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Moved to a new house and amps are buzzing like crazy; power lines?
Old 12th December 2020
  #31
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Snorktop's Avatar
 
🎧 5 years
I have had tremendous success with the Ebtech HumX (apparently now the Morley Hum Exterminator and Eliminator https://www.morleyproducts.com/tag/audio-solutions/), and they are cheap. Definitely worth a try.

I would try to diagnose and cure the problem before you resign to covering it up with a noise gate. If a regular electrician can't help, maybe a specialist who sets up recording studios and knows about power and noise? At my home, which is recently built, I use the very expensive pro Furman power conditioners and the rackmount Brown Box, highly recommended: https://www.amprx.net/ .
Old 12th December 2020 | Show parent
  #32
Quote:
Originally Posted by Snorktop ➡️
I have had tremendous success with the Ebtech HumX (apparently now the Morley Hum Exterminator and Eliminator https://www.morleyproducts.com/tag/audio-solutions/), and they are cheap. Definitely worth a try.

I would try to diagnose and cure the problem before you resign to covering it up with a noise gate. If a regular electrician can't help, maybe a specialist who sets up recording studios and knows about power and noise? At my home, which is recently built, I use the very expensive pro Furman power conditioners and the rackmount Brown Box, highly recommended: https://www.amprx.net/ .
Oh I’m definitely trying to find the source of the noise. I’d be curious if there were any specialists in my area who could help me track down the source of the noise.

I ordered the ISP Hum Extractor + Decimator G pedal, since I’m already a fan of their products and am super curious how well it works.

I’ll continue updating this post with what I find throughout this process.
Old 12th December 2020 | Show parent
  #33
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foldback's Avatar
 
5 Reviews written
🎧 10 years
I predict that your problem will ultimately be electrically-ground related. If you think that the problem is induced by waves from nearby power wiring I've found that power companies in Missouri and Florida were quite responsive to prove they were not causing health risks.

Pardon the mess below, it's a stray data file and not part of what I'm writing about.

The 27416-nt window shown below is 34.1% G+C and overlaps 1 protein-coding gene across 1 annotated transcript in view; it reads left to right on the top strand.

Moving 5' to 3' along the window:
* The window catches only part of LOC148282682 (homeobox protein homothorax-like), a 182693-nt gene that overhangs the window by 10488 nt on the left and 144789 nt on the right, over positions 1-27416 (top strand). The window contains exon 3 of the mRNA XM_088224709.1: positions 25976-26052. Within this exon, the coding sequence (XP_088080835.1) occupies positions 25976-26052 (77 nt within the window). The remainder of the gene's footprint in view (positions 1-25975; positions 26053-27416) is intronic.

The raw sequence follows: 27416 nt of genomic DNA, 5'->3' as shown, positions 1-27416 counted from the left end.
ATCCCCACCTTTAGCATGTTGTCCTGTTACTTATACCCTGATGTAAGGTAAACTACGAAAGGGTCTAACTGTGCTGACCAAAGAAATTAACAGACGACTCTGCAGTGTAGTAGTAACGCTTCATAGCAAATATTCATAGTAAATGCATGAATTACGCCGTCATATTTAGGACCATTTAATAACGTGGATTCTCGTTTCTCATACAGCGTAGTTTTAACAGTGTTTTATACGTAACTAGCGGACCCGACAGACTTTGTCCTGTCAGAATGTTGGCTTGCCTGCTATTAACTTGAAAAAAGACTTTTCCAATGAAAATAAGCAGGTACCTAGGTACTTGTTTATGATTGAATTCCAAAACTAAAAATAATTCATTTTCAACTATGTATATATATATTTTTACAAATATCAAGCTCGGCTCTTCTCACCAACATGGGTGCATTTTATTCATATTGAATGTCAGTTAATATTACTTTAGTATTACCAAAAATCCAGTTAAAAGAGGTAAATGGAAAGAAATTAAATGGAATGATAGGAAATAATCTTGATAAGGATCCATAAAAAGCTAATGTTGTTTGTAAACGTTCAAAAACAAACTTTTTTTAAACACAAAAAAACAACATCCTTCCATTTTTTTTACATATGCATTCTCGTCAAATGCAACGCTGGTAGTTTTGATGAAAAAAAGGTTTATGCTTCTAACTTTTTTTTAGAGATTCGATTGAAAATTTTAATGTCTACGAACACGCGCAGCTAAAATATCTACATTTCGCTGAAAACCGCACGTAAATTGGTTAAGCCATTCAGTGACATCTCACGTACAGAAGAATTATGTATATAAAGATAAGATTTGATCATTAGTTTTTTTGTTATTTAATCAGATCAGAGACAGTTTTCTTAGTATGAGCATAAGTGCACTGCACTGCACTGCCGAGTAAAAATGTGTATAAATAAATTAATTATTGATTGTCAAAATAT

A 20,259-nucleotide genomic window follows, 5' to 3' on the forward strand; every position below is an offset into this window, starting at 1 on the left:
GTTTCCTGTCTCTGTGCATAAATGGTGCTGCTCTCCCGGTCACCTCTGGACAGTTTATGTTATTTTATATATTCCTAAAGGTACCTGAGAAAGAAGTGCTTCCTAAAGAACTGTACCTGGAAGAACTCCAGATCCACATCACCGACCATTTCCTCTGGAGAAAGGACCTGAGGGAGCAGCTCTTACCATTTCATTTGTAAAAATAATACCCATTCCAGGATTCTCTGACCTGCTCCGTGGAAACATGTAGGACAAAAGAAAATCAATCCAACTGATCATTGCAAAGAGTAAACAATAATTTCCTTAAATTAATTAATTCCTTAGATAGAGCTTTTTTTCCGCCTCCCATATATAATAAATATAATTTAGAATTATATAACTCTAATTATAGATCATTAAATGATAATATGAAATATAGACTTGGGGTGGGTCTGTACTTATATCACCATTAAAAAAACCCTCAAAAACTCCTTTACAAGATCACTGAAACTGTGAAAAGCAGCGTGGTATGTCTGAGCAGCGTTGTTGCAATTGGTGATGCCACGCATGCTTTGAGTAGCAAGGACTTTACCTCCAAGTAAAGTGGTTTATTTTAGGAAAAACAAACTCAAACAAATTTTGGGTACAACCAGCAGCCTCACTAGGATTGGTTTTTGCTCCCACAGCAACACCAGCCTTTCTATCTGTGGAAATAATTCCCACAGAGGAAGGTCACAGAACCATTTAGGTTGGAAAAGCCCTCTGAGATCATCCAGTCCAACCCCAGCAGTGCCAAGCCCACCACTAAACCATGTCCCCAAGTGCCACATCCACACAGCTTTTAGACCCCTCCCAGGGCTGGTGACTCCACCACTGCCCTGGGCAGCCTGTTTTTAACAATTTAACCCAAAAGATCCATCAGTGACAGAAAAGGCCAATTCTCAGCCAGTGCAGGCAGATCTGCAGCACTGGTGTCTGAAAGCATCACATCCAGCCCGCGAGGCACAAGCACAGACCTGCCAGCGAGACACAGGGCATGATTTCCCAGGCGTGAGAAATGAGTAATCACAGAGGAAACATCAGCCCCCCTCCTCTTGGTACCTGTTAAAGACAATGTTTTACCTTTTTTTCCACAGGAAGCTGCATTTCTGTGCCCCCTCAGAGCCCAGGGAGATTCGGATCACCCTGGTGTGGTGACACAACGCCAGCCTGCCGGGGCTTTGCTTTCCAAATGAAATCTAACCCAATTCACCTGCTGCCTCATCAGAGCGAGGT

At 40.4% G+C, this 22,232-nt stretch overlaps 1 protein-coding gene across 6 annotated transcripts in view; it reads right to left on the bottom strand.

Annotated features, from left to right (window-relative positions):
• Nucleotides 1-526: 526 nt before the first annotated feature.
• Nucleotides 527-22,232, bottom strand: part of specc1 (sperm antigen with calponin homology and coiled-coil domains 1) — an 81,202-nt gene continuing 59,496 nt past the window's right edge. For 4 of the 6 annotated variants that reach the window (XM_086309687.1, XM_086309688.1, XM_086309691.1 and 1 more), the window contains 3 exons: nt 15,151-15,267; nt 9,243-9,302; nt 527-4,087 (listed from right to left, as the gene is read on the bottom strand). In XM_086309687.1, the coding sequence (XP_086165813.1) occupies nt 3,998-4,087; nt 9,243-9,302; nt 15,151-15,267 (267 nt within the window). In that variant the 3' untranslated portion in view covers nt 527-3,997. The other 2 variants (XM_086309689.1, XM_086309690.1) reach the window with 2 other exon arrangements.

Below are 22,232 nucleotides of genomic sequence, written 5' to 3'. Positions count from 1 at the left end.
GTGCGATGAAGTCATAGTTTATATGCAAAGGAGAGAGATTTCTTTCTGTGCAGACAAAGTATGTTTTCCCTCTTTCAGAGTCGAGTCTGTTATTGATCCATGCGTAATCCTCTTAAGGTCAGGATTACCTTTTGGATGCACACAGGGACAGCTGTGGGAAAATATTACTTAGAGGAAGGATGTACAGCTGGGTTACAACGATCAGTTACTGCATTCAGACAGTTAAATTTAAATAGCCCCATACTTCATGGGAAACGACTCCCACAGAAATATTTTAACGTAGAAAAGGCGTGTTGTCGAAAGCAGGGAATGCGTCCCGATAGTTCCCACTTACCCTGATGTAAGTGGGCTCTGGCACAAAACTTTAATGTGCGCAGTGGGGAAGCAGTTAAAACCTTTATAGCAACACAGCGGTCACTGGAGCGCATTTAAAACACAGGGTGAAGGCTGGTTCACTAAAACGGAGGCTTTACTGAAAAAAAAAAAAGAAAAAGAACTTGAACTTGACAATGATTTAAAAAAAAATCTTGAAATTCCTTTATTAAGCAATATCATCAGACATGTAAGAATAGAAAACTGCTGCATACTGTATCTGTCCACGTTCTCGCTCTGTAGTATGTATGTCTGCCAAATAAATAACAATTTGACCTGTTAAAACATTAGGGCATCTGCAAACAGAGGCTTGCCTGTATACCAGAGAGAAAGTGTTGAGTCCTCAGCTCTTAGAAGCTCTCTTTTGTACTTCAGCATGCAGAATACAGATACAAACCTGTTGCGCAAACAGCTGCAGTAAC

As an example, at my former home in Missouri where we had huge power distribution towers running in the lot next to my home the electric power company brought half a million dollars of test gear to my home to prove they were not doing anything bad. They proved there were no emissions reaching my property just by me asking. It was an amazing and impressive demonstration. It took three months to make it happen and we were not having a pandemic but it can be done and they (the electric company) were responsive and helpful.

I'd bet on the problem being internal to your building and more specifically faulty wiring.

You'll need a good $100 Fluke meter to do meaningful testing on your own. Buy a copy of the National Electric Code book and learn about power distribution. It's not hard, most faults occur from poorly made connections.

You can buy rebar in the cement area of Home Depot, get yourself a 48" piece and drive it into the earth near where power enters your building. Soak the ground around the rebar with water. Scratch a clean area on the rebar and use your Fluke meter to measure the impedance between the rebar and your building ground, preferably direct from the ground connection in your power panel. You should get a LOW number like under 10 ohms. Lower is better. Higher is not so good. Your building ground should be low impedance for best audio performance.

For testing, have an electrician install an outlet off the side of your power panel in your home. This will be a 15 amp standard Edison style outlet right on the side of the box, minimum wiring length and connections.

From this outlet you can run a heavy gauge electrical extension cord into your studio, power everything off this extension cord (provided 15 amps can run your rig). Run everything off this one power cable. Turn off everything that is unnecessary. Does the rig still make the funky overtones on the extension cord direct from the power panel?

Yes - then get an oscilloscope to examine the incoming AC waveform for parasitic crud possibly riding on your power wiring from a local distribution transformer going bad (rare but it happens).